Niger’s junta cancels military cooperation agreements with France

Niger’s junta cancels military cooperation agreements with France

Fate of French military base uncertain after coup in West African country

By Hassan Isilow

JOHANNESBURG (AA) – The junta in Niger late Thursday overturned several military cooperation agreements with France, putting the fate of its former colonial master’s military base in the West African country up in the air.

Amadou Abdramane, a spokesperson for the National Council for the Safeguarding of the Country, read out a statement on national television revoking five military cooperation agreements with France, one dating back to 1977.

A group of soldiers calling themselves the National Council for the Safeguarding of the Country delivered a statement on Nigerien state television on July 26, shortly after detaining President Mohamed Bazoum, and said they took the step due to the “deteriorating security situation and bad governance.”

Commentators say the announcement did not come as a surprise as earlier on Thursday anti-France demonstrators gathered outside the French Embassy.

Late Thursday, the junta suspended operations of two state-owned French international media outlets in the country, France 24 Television and Radio France Internationale (RFI).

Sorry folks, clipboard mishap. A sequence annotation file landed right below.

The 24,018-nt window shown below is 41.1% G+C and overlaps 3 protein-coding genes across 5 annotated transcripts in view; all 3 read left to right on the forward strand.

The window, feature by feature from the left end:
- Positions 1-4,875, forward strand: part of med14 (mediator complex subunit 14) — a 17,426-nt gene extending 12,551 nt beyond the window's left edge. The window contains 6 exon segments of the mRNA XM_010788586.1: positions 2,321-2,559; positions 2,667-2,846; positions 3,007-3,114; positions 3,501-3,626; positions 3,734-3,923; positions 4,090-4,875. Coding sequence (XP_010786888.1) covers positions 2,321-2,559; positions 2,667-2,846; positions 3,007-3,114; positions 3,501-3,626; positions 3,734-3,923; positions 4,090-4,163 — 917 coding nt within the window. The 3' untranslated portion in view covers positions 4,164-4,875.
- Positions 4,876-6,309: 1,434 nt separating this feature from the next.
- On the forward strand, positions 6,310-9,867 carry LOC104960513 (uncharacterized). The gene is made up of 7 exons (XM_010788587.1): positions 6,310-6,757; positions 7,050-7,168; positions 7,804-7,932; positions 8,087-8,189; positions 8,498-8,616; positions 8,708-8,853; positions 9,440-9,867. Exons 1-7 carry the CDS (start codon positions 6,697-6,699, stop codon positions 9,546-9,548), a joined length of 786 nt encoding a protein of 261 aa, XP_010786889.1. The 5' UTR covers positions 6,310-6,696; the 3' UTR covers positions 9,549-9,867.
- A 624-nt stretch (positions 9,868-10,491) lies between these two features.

France has a major military base in Niger with about 1000-1500 troops which plays a crucial role in France’s operations in the troubled Sahel region, fighting militants affiliated with Daesh/ISIS and al-Qaeda.

The French base in Niger had gained more importance for France after it withdrew from neighboring Mali and Burkina Faso.

Under the leadership of ousted President Bazoum, Niger was France’s last remaining ally in the Sahel region in the war against terror.

The French government is yet to respond to the junta’s decision to cancel military pacts. But the French Foreign Ministry late Thursday condemned the junta for suspending operations of its international media outlets in the country.

“France reaffirms its constant and determined commitment to press freedom, freedom of expression, and the protection of journalists,” the French Foreign Ministry said in a statement.

The ministry criticized the decision as "an authoritarian repression step" by the group that staged a military coup on July 26 and "took the elected President (Mohamed Bazoum) hostage."

France evacuated over 1,000 people from Niger on Tuesday and Wednesday, including 502 nationals from 50 other countries.

Bazoum was elected in 2021, in Niger’s first democratic power transition since it gained independence from France in 1960.

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